The need to deter people from driving under the influence is a serious issue across the country and it is no different in Virginia, where a DUI conviction requires the installation of an ignition interlock device. This is installed in the offender’s vehicle at their own expense for at least a six-month period and requires them to blow into an apparatus to confirm their BAC is below the legal limit to start and operate the car. Unfortunately, the accuracy of these devices are often called into question and false positives have been known to cause unnecessary legal worry.
For example, a man was recently attempting to comply with this ignition interlock requirement, but while he was driving, the device prompted him to submit to the test several times within a brief span of time. His results were reported to a private company, which is contracted to manage these devices and they showed his BAC fluctuated wildly within roughly 11 minutes. Despite their inconsistency, the company forwarded these results to his probation officer, who charged him with violating his probation. The man was understandably nervous because if convicted, he’d not only serve time in jail, but he’d likely have to restart his six-month probation with the interlock device. Since he wanted to avoid incarceration and the additional cost involved with keeping the device installed, he knew that he needed serious legal representation and contacted the Roanoke defense lawyers at Copenhaver, Ellett & Derrico.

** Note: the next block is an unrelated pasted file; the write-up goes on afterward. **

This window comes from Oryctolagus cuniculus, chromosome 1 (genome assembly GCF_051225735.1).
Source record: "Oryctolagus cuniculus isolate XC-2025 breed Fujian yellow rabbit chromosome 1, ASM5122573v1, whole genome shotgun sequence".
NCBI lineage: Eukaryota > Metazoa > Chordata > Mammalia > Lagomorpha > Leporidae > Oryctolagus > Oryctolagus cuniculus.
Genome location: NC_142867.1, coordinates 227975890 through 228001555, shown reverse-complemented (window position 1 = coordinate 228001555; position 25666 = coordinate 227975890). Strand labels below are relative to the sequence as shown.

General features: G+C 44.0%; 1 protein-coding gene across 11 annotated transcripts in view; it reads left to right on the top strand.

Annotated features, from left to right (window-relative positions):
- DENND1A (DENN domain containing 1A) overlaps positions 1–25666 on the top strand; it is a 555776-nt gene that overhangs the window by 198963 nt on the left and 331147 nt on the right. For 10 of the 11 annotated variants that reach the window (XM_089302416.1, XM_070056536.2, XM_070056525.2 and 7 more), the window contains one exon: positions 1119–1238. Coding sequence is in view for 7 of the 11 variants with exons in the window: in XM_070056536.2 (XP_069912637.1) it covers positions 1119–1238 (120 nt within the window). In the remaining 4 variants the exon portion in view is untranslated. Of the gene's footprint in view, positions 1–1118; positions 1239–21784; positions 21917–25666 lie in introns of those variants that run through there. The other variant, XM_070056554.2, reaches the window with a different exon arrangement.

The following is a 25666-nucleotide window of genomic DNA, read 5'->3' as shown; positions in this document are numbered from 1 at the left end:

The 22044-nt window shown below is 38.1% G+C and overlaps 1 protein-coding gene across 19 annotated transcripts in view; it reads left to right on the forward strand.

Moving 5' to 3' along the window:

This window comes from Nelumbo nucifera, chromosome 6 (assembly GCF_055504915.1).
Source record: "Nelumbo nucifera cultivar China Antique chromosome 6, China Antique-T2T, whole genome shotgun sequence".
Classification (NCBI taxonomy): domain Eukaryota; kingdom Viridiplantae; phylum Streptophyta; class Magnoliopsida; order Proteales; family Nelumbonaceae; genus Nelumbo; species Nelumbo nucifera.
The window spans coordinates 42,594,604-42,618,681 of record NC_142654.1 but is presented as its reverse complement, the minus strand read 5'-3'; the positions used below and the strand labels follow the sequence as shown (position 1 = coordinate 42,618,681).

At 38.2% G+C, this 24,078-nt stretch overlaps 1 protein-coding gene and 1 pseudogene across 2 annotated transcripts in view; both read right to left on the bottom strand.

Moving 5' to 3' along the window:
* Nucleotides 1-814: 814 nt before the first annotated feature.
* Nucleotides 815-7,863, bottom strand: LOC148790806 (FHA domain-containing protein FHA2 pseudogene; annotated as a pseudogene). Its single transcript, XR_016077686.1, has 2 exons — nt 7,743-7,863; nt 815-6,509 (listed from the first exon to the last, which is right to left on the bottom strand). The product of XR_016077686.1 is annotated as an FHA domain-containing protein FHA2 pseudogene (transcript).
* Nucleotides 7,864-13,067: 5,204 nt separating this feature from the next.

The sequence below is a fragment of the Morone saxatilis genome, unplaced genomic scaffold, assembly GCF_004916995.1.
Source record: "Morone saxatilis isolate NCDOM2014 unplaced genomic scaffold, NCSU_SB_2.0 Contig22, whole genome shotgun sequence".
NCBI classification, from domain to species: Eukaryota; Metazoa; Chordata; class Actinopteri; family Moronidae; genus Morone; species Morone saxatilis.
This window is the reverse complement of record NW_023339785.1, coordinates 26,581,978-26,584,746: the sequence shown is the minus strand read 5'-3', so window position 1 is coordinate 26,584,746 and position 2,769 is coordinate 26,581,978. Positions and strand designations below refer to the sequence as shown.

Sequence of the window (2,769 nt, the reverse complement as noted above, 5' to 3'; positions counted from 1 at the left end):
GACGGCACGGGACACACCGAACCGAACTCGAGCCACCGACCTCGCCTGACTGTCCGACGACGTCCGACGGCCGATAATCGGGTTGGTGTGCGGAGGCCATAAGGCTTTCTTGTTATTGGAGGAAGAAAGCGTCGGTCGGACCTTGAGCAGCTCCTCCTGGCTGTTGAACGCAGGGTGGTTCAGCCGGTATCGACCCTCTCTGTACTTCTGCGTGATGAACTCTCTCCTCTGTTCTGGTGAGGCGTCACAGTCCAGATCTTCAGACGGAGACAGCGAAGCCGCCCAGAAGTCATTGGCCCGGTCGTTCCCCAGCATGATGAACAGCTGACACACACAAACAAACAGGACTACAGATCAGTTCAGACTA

Attorney Michelle Derrico knows all too well that these reports can be imprecise and should not be used. Specifically, the private companies contracted to oversee these ignition interlocks have a vested financial interest in extending the time an offender needs to keep a device installed. Therefore, she began working to preserve her client’s freedom and protect him from the excessive fees involved with a seemingly endless probation period. Attorney Derrico spoke with a representative from the company and once confronted with her client’s drastic results, the representative confirmed they were inaccurate. In the end, Derrico leveraged these finding to have the probation violation charge dismissed. This outcome greatly pleased her client, who could now finish his original probationary period without further concern.
The outcome of an individual case depends on a variety of factors unique to that case. Case results do not guarantee or predict a similar result in any similar or future case.